This was the last in the SW-3 line. I have a previous model
There were several versions of the National SW-3, and they have different power supply and coil (transformer) requirements. At first its a pretty daunting set of configurations to figure out, but luckily, using Google – you can find quite a bunch of great sites. This is one of my favorites:
I also have received the 1931 bound version of QST:
and it has several articles on receiver design in the 1930’s. Between new interesting tubes and just the design approach employed, it makes the 30’s one of the more interesting decades as far as technology is concerned. I think I’m mostly attracted to it because designers wanted to keep designs simple and with as few parts as possible – no doubt because we were coming off of a terrible recession. These receivers cost $20 – so you can see how much that amount of money could buy. What is astounding is the number of positive comments online regarding this SW-3 line of receivers. They are actually “beloved”.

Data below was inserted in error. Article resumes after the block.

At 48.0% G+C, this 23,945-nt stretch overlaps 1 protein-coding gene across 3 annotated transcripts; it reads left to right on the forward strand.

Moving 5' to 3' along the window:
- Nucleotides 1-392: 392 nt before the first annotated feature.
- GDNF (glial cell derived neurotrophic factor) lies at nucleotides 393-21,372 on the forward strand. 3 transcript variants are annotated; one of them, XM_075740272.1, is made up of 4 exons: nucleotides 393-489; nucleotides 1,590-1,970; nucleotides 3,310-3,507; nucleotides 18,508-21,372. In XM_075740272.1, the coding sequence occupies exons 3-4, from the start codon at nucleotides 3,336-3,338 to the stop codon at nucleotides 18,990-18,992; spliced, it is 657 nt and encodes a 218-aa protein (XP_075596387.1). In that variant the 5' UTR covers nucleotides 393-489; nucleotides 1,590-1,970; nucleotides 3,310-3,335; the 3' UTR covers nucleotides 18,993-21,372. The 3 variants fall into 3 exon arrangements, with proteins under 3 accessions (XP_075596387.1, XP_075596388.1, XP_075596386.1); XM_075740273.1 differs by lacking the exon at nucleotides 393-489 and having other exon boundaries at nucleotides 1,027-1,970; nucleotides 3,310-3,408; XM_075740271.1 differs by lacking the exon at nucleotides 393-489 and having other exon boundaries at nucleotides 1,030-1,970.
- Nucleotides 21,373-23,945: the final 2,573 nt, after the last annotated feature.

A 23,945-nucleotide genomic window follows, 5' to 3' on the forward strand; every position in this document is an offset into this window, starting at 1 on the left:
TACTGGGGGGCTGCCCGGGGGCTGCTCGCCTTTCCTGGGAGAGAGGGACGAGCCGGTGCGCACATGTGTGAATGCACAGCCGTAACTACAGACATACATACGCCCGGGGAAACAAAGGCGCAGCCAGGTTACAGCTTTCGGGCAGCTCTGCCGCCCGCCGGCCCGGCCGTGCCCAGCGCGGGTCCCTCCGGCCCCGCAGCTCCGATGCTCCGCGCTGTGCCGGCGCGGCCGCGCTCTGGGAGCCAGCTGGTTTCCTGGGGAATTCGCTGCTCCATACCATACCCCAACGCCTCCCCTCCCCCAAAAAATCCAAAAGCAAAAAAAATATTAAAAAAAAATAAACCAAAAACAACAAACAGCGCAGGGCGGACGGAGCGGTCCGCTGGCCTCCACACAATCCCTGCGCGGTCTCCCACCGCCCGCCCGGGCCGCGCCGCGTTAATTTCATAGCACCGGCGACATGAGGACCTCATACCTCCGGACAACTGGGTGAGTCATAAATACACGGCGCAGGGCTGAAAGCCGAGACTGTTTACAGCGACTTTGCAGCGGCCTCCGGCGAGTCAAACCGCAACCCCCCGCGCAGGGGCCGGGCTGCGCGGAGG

One of the trickiest bits regarding these receivers is trying to find the coils. They command a pretty penny, so finding one set that has the top end of the broadcast band plus another that has 40 and 20 meters is a real find. I’d like to get the rest of the broadcast band, but the “orange” coils are hard to find.
Besides the wonderful and educational article on the SW-3 in the September 1931 issue of QST by James Millen, there is another in January 1931 by Robert Kruse – who covers what were the best design principles regarding receivers at that time. He covers the SW-5, which as the forerunner to the SW-3, and apparently, the SW-5 coils are interchangeable with the SW-3.
There are several coils that I wouldn’t be interested in, in fact – the orange pair is the only one I’d like – the rest are in band segments that no longer have any activity of any real note.